Magee: For Schools, the Hardest Part of Establishing Higher Standards Is Over

For the better part of a decade, America’s schools have been immersed in a process of change that’s been stressful, exhausting – and essential. As students and educators now begin yet another school year, after what has felt to many like a wave of changes that have had profound impact on the classroom, they can take satisfaction and relief in the knowledge that the hard part is over.

Lifting standards was the result of a recognition – on the part of educators and policy makers, particularly state education chiefs and governors – that given the state of our education systems, our kids weren’t positioned for the lives they wanted in the years ahead and our nation wasn’t positioned to lead the world economy. The world, and the workplace, had changed, and our schools had to follow suit. 

In our fundamental responsibility as adults – to set our kids on a path to a secure life – we had to do better. And that’s precisely what we’ve done.

What’s different now? So much: Renewed expectations for what students should learn; the belief that a child in Jackson, Mississippi, should be asked to learn just as much as a child in Westchester County, New York; and the understanding that there’s not much out there for students who don’t get a degree or credential after high school.

Now more than ever, K-12 education has to actually prepare kids for the world of post-secondary education and meaningful careers.

It hasn’t been easy.

The discussion over higher learning standards became hotly political. The question of how to assess whether students had learned those ideas and skills became even hotter, amid concerns about the quantity and nature of testing and test prep — which touched on questions of when and how it made sense to tie the evaluation of teachers to students’ progress. At one point, the U.S. president himself made a Facebook video talking about his plan to dial back unnecessary testing – surely a first for the nation’s chief executive.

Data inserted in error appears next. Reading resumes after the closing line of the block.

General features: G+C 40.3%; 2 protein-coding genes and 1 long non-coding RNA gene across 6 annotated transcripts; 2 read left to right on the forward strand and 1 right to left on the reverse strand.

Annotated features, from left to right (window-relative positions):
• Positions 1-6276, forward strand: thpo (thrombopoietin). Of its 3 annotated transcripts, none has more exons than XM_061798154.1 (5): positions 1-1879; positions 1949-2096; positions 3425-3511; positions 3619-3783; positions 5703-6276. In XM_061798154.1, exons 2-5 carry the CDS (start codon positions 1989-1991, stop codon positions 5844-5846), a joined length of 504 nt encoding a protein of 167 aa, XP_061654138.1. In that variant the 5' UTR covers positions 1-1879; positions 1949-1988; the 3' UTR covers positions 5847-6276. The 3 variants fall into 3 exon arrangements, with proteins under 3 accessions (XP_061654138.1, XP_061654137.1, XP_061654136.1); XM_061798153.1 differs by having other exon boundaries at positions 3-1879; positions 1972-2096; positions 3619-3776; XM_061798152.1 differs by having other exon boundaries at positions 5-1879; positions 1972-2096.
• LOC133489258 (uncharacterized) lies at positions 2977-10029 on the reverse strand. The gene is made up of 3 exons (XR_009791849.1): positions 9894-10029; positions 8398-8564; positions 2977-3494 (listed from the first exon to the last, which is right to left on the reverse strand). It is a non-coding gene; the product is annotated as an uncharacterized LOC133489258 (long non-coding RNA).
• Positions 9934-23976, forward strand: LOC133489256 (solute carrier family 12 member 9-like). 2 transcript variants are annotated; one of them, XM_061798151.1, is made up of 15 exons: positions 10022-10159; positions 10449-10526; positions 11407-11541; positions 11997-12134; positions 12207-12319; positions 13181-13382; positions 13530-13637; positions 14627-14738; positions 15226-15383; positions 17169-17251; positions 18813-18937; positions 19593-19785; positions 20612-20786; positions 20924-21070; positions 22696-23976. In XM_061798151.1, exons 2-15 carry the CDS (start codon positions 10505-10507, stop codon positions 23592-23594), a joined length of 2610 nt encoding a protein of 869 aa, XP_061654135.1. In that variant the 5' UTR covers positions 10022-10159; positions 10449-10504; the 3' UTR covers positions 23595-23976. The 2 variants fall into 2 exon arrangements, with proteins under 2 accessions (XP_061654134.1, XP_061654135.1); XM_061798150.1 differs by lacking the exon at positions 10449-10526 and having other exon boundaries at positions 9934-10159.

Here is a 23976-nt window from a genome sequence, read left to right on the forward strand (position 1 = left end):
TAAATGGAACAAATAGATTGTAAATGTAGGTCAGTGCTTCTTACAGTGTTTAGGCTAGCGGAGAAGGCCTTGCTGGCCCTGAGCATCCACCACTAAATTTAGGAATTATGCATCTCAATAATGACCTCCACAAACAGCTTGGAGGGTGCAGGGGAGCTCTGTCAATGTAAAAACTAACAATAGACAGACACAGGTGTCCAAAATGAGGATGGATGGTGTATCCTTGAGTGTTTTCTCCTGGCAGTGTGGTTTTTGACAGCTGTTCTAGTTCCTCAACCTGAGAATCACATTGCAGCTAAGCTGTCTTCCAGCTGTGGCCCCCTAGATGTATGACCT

The people who bore the stress of that change most heavily were teachers and principals, who, in many places, received only a pale shade of the training and support they deserved and needed. Many felt blamed for the system’s shortfalls. In too many cases students and families felt the strain of change without the immediate benefit of school improvement.

In the midst of these massive shifts came the largest change of all: years after its expiration date had passed, Congress took action to do away with the nation’s broadest, and least liked, education law – the No Child Left Behind Act. Congress replaced it with a law that is more open to local innovation and creativity but that, for the first time, enshrines high learning standards as a national priority. To paraphrase former Education Secretary Arne Duncan, the old law offered lots of ways to fail, and few to succeed. The new law does the reverse – while still placing a premium on the expectation of learning for students of all backgrounds and races, an essential civil rights priority.

This is not to suggest that schools don’t need to continue changing and adapting — clearly they do, and state and district leaders have vital roles to play in that process. As one key example, opportunities have never been stronger to find new ways to help personalize learning to the needs of individual students. But the good news is that some big, hard building blocks are now in place. The work of retooling our system for the modern age is only beginning.

And none of this is to say that teaching will be easy now. Teaching and leading schools will remain the enormously inspiring, gratifying and difficult work it has always been. The impact of broader societal ills — including the increasing segregation of our communities, inequities in health care, criminal justice and economic opportunity — will continue to be felt in our classrooms. Learning standards are only one part of that work; teachers know their challenge is to reach the entire child, with all of her individual needs and possibilities.

But a period of extraordinary change has now come to a close, and our schools are better for it. Surveys show teachers gain ever greater enthusiasm for the new higher standards as they master them more deeply – which makes sense, because these new standards create much more room for creativity and critical thinking. And the same factors that will add appeal to teaching will continue to make it more rewarding to lead not just schools but also state and city school systems.

Indeed, there’s a growing recognition throughout this country of the extraordinary leadership potential of our educators – which I believe will redefine the job in wonderful ways in the coming years.

This is a great year to become a teacher.

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